Doctor insights on:
How To Fix A Collapsed Lung
How to fix a collapsed lung in the middle of nowhere? If in a town there is only one doctor and he does not have the fancy equipment how and what can he use to save the person with the collapsed lung?
If : If i were in a location where someone had a collapsed lung, at the very least, betadine, if available, and an 18g angiocath needle would suffice to emergently release air from the pleural space and allow the collapsed lung to reexpand. This is of course merely a temporary maneuver, depending on the size of the injury to the lung. I would only try this maneuver if i had the proper skills and education as to the location of the lung, major blood vessels and after weighing the risks and benefits. But, in the case of do or die, a needle placed in the lateral midaxillary line or two fingers width "south" in relation to the clavicle, should adequately allow a needle to be safely inserted into the pleural space. (hopefully, too, one has a stethoscope to ensure the correct side is treated!). ...Read moreGet help from a doctor now ›
Atelectasis (from greek: ἀτελής, "incomplete" + ἔκτασις, "extension") is defined as the collapse or closure of the lung resulting in reduced or absent gas exchange. It may affect part or all of one lung. It is a condition where the alveoli are deflated, as distinct from pulmonary consolidation. It is a very common finding in chest xrays which needs to be interpreted in the ...Read more
Size: Smaller collapse often heals. Larger may need drainage. The hole in the lung from trauma or spontaneous collapse can potentially seal in just a few days (like a scab). The lung tissue takes longer to fully heal, depending on type of injury. If from trauma, associated chest wall injury (rib fractures, etc...) as well as chest tube site may take weeks to months to heal. ...Read moreGet help from a doctor now ›
Yes: If the pneumothorax creates enough pressure, it can compress the right side of the heart. This decreases the blood return to the heart. Without adequate blood return, your heart does not have enough blood to pump out to your body. This can be rapidly fatal. ...Read moreGet help from a doctor now ›
Don't smoke: Non-trauma, spontaneous pneumothorax (sp) occur as a result of an abnormality in the lung tissue. Risk factors for primary and secondary sps include: smoking (including marijuana), tall thin stature in otherwise healthy, connective tissue disorders, pregnancy, familial history. Sps are associated with 20-40% recurrence rate (depending type). ...Read moreGet help from a doctor now ›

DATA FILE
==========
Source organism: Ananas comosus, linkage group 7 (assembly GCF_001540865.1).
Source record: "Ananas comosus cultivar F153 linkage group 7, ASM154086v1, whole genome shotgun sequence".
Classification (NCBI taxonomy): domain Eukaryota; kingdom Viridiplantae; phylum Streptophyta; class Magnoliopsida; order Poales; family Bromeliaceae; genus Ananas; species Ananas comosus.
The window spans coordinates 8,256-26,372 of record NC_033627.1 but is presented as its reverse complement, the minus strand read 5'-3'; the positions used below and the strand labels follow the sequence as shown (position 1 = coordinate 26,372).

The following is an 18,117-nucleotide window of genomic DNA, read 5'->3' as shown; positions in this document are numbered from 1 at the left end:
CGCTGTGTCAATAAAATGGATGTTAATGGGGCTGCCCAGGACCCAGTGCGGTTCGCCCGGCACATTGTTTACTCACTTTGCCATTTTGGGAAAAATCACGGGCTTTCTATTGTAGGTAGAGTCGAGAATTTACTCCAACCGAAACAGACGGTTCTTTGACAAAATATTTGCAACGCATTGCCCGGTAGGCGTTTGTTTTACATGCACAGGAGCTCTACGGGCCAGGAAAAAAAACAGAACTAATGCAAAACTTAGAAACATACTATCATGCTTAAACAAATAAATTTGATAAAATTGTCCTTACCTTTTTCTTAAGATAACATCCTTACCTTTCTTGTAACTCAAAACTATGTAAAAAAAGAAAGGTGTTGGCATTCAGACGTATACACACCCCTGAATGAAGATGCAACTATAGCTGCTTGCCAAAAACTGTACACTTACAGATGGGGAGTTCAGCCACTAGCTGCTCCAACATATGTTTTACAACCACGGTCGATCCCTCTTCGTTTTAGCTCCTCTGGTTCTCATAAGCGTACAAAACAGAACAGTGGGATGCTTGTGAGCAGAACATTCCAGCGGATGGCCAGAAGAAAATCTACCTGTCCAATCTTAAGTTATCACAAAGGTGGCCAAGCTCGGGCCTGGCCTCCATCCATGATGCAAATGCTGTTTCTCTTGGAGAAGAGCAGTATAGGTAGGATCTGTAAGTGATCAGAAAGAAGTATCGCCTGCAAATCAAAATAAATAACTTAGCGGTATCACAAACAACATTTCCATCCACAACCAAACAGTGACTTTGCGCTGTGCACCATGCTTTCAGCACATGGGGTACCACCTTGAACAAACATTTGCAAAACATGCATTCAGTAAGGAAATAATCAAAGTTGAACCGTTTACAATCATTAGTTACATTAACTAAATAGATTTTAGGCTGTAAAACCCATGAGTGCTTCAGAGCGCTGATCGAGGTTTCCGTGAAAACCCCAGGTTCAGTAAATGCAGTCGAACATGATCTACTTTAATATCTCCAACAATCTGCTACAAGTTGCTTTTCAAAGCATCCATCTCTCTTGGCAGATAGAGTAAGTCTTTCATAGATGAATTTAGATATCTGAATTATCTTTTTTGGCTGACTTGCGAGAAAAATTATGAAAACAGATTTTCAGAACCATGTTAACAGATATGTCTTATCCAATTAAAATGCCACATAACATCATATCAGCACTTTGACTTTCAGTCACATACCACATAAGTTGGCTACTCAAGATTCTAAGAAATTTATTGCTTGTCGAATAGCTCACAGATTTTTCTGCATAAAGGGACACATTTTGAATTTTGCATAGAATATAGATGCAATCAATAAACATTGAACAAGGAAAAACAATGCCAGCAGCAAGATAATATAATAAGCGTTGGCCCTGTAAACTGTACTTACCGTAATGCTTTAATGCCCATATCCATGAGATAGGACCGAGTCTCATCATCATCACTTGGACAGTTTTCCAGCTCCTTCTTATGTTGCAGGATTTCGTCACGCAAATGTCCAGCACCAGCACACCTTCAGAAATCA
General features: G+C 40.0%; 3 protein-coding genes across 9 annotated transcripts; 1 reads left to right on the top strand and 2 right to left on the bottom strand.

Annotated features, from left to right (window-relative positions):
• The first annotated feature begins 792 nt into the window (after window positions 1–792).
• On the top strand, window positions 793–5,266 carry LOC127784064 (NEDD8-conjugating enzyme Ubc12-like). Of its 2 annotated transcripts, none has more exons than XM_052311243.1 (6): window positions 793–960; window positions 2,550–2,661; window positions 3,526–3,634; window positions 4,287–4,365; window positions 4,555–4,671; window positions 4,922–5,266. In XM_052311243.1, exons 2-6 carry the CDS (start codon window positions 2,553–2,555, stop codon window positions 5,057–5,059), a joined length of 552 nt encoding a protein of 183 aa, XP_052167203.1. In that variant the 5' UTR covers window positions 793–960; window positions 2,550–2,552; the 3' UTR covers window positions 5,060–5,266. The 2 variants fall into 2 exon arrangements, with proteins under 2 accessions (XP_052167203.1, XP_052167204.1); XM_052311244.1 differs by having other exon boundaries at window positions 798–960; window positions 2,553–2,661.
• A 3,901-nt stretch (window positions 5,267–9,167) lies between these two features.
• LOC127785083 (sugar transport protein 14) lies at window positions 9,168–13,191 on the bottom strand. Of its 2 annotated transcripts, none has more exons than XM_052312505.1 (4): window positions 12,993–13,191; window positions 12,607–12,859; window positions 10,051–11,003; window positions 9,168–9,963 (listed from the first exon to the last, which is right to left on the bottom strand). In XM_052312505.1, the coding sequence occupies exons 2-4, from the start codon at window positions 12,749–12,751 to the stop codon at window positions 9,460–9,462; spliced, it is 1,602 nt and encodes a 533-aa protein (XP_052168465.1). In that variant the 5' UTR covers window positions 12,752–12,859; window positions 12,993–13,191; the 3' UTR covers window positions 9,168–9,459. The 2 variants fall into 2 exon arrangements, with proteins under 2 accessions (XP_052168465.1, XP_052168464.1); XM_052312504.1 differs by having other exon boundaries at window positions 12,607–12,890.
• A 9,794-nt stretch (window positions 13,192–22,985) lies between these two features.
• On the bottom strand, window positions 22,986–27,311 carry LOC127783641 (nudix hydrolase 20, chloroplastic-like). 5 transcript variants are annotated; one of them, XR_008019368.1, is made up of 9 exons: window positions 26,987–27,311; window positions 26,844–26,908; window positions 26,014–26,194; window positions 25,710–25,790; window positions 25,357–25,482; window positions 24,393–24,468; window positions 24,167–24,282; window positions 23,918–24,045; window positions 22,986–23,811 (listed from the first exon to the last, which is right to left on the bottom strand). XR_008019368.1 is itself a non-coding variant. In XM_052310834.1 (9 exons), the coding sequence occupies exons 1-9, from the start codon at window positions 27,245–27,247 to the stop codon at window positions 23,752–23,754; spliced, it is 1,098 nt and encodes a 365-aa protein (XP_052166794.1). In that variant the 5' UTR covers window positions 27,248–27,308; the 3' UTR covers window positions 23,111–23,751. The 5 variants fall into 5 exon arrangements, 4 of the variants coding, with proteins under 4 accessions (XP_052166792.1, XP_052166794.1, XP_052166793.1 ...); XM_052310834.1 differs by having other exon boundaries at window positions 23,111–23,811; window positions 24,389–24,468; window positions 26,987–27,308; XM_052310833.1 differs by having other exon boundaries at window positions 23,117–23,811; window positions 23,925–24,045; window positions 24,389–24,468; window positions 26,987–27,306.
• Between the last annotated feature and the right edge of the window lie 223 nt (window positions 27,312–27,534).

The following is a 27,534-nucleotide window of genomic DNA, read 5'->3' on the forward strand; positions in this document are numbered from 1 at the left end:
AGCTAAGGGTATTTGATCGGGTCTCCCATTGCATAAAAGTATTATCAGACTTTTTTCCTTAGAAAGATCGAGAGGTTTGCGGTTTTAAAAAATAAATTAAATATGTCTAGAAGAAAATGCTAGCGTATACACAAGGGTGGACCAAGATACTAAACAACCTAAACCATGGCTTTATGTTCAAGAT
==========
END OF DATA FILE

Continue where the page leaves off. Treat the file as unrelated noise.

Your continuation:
Blebs: Non-trauma, spontaneous pneumothorax occur as a result of an abnormality in the lung tissue. Risk factors for primary and secondary spontaneous pneumothorax (sp) include: smoking (including marijuana), tall thin stature in otherwise healthy, connective tissue disorders, pregnancy, familial history. In short, if you are healthy, non-smoker, you may just have abnormality in your lungs (blebs). ...Read moreGet help from a doctor now ›
What causes a collapsed lung? Can this just happen out of the blue or are there specific behaviors or conditions that cause this?
A : A collapsed lung - also referred to as a pneumothorax in the medical literature - arises when the outer surface of the lung develops a "puncture" causing the lung to deflate. A pneumothorax can develop in certain medical conditions where the lungs are diseased and prone to developing a "puncture" --e.g. Asthma, cystic fibrosis, and emphysema and is more common in smokers. Sometimes a pneumothorax arises when there is no apparent underlying lung disease. This is referred to as a primary spontaneous pneumothorax and is typically seen in young, thin men. Sometimes having a family history of a collapsed lung can suggest a cause, and there are some rare inherited diseases such as marfan's syndrome in which a collapsed lung can occur out of the blue. Stopping smoking is the only specific behavior that will significantly reduce your chance of developing a collapsed lung. ...Read moreGet help from a doctor now ›
Deoxygenated blood enters the lungs from the right side of the heart and travels to the lungs. When you inspire, oxygen flows into the lungs, transverses the capilliares and attaches to hemoglobin down a gradient. At the same time, co2 diffuses into the capilaries and is expelled with exhalation. Oxygen rich blood then flows to the left side of the heart and into the ...Read more
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